MedlinePlus related topics: Appendicitis

Arm Intervention/treatment
Active Comparator: Active abdominal wall block
60ml ropivacaine 0.375% single shot
Drug: Ropivacaine
Placebo Comparator: Placebo abdominal wall block
60ml saline 9% single shot
Drug: Saline 9%

Primary Outcome Measures :
  1. Area under the curve (AUC), 0-12 hours, numerical rating score-pain-(NRS)0-10 [ Time Frame: 0-12 hours postoperatively ]
    Pain score (NRS) assessed when sitting up 0-12 hours postoperatively. AUC is calculated over a time frame of 0-12 hours.

Secondary Outcome Measures :
  1. Area under the curve (AUC), 0-12 hours postoperatively, numerical rating score - pain-(NRS) 0-10 [ Time Frame: 0-12 hours postoperatively ]
    NRS 0-10 is assessed 0-12 hours postoperatively. AUC is calculated 0-12 hours postoperatively.

  2. Morphine consumption postoperatively [ Time Frame: 0-12 hours postoperatively ]
    Morphine consumption postoperatively registered from the patient controlled analgesia (PCA) pump.

  3. Length of stay (LOS) in the postanesthesia care unit (PACU) [ Time Frame: Time from arrival in PACU to time of departure (measured in minutes) ]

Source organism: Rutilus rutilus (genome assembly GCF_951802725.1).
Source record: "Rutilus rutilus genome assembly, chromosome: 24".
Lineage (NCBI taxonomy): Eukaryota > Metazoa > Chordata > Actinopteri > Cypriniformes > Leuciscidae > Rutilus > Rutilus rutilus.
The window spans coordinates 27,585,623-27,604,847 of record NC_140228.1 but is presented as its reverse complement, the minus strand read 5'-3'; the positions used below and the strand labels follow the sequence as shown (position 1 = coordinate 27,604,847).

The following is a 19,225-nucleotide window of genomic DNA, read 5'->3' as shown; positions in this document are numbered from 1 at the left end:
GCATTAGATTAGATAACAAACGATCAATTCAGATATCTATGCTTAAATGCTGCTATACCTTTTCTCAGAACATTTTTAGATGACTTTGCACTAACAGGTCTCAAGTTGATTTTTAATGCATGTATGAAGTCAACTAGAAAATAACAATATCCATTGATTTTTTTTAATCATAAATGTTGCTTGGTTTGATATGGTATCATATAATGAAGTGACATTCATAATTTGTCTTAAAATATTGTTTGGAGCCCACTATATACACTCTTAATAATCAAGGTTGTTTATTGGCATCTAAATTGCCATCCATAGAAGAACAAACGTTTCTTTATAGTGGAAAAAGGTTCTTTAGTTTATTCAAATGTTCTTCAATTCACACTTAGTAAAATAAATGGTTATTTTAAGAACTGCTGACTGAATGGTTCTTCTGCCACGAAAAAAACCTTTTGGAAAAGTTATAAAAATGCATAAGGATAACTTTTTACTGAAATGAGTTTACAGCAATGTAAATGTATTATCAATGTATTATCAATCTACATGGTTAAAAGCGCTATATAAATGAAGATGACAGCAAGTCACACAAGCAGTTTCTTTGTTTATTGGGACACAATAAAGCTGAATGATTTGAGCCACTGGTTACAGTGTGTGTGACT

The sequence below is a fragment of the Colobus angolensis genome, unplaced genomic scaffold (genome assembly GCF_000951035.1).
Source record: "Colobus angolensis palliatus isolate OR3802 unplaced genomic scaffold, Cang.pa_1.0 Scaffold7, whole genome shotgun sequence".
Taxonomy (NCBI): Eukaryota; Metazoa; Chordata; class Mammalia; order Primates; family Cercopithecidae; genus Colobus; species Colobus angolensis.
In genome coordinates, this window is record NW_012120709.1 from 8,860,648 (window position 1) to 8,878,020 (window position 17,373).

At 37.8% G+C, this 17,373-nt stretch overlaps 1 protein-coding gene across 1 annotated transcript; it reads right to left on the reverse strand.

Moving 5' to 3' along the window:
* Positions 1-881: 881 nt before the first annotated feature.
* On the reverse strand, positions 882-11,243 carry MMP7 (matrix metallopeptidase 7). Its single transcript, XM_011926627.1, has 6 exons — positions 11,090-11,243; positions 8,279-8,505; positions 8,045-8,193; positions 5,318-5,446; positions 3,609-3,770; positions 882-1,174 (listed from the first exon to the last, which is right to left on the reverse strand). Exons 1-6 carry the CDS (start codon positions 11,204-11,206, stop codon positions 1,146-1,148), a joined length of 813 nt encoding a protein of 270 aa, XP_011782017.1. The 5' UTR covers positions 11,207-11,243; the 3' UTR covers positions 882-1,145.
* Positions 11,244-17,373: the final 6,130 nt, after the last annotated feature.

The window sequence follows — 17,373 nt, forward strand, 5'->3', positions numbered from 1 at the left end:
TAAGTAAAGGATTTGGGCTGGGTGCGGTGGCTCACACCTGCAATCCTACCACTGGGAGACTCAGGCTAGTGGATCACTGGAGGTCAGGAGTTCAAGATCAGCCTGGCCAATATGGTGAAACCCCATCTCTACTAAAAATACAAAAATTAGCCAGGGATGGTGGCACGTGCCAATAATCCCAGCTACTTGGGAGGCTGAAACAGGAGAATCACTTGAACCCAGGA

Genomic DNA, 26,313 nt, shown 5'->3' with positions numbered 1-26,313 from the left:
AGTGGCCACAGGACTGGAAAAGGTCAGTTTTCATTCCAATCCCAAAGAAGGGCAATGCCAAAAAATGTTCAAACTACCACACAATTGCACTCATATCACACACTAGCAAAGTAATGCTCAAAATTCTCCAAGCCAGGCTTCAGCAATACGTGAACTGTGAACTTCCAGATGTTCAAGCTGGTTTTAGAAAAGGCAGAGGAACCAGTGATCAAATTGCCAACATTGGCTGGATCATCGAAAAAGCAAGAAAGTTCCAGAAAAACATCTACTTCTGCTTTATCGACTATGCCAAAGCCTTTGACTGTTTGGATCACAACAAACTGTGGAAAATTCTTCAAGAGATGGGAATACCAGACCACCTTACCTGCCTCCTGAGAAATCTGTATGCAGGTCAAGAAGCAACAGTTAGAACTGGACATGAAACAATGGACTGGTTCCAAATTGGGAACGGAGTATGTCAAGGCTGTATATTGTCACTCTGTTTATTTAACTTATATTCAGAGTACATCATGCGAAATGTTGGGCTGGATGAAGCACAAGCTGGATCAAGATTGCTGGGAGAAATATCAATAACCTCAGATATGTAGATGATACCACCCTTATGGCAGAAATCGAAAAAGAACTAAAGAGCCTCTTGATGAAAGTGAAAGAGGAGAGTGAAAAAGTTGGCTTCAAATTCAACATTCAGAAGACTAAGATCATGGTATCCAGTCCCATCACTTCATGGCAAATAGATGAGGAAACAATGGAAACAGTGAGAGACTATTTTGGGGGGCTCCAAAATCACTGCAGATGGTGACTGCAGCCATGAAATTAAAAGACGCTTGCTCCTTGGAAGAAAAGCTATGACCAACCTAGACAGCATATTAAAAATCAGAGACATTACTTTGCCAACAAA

4. Side effects related to morphine consumption [ Time Frame: 0-12 hours postoperatively ]
    Side effects recorded: nausea and vomiting

  5. Time to first mobilisation 0-12 hours postoperatively [ Time Frame: 0-12 hours postoperatively ]

Information from the National Library of Medicine

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Ages Eligible for Study:   18 Years and older   (Adult, Older Adult)
Sexes Eligible for Study:   All
Accepts Healthy Volunteers:   No

Inclusion Criteria:

  • Age above 18 years
  • Patients undergoing diagnostic laparoscopy for acute appendicitis
  • American Society of Anaesthesiology group 1-3
  • General Anaesthesia

Exclusion Criteria:

  • Inability to cooperate
  • Inability to understand and talk danish
  • Allergic to ropivacaine
  • Drug and alcohol abuse
  • Pregnancy or nursing

Information from the National Library of Medicine

To learn more about this study, you or your doctor may contact the study research staff using the contact information provided by the sponsor.

Please refer to this study by its identifier (NCT number): NCT01825863

Department of anaesthesiology, Bispebjerg Hospital
Copenhagen, Denmark, 2400 NV
Sponsors and Collaborators
Bispebjerg Hospital
Principal Investigator: Katrine Tanggaard, research year fellow Bispebjerg Hospital

Responsible Party: Jens Borglum Neimann, Associate professor, consultant anesthetist, PhD, Bispebjerg Hospital Identifier: NCT01825863     History of Changes
Other Study ID Numbers: BBH-BDTAP-APP
First Posted: April 8, 2013    Key Record Dates
Last Update Posted: July 22, 2015
Last Verified: July 2015

Keywords provided by Jens Borglum Neimann, Bispebjerg Hospital:
Nerve block

Additional relevant MeSH terms:
Intraabdominal Infections
Gastrointestinal Diseases
Digestive System Diseases
Cecal Diseases
Intestinal Diseases
Anesthetics, Local
Central Nervous System Depressants
Physiological Effects of Drugs
Sensory System Agents
Peripheral Nervous System Agents